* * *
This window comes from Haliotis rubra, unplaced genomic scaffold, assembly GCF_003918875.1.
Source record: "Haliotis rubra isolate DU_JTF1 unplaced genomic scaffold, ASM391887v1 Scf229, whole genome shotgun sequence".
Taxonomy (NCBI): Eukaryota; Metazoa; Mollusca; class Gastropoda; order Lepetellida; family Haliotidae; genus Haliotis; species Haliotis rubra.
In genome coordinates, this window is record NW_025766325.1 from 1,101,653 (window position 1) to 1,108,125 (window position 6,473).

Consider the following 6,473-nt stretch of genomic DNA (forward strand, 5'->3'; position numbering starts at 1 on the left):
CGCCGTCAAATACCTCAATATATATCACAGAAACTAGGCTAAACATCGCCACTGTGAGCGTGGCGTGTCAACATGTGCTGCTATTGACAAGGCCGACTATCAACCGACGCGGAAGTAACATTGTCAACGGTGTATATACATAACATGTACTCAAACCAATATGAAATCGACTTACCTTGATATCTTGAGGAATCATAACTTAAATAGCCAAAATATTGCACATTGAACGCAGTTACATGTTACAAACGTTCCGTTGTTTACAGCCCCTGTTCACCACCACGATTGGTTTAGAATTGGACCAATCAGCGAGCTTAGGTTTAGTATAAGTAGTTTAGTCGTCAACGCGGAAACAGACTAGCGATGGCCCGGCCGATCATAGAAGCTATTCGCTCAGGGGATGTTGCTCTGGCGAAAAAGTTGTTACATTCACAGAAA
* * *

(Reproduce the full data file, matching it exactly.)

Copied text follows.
This window comes from Haliotis rubra, unplaced genomic scaffold, assembly GCF_003918875.1.
Source record: "Haliotis rubra isolate DU_JTF1 unplaced genomic scaffold, ASM391887v1 Scf229, whole genome shotgun sequence".
Taxonomy (NCBI): Eukaryota; Metazoa; Mollusca; class Gastropoda; order Lepetellida; family Haliotidae; genus Haliotis; species Haliotis rubra.
In genome coordinates, this window is record NW_025766325.1 from 1,101,653 (window position 1) to 1,108,125 (window position 6,473).

Consider the following 6,473-nt stretch of genomic DNA (forward strand, 5'->3'; position numbering starts at 1 on the left):
CGCCGTCAAATACCTCAATATATATCACAGAAACTAGGCTAAACATCGCCACTGTGAGCGTGGCGTGTCAACATGTGCTGCTATTGACAAGGCCGACTATCAACCGACGCGGAAGTAACATTGTCAACGGTGTATATACATAACATGTACTCAAACCAATATGAAATCGACTTACCTTGATATCTTGAGGAATCATAACTTAAATAGCCAAAATATTGCACATTGAACGCAGTTACATGTTACAAACGTTCCGTTGTTTACAGCCCCTGTTCACCACCACGATTGGTTTAGAATTGGACCAATCAGCGAGCTTAGGTTTAGTATAAGTAGTTTAGTCGTCAACGCGGAAACAGACTAGCGATGGCCCGGCCGATCATAGAAGCTATTCGCTCAGGGGATGTTGCTCTGGCGAAAAAGTTGTTACATTCACAGAAA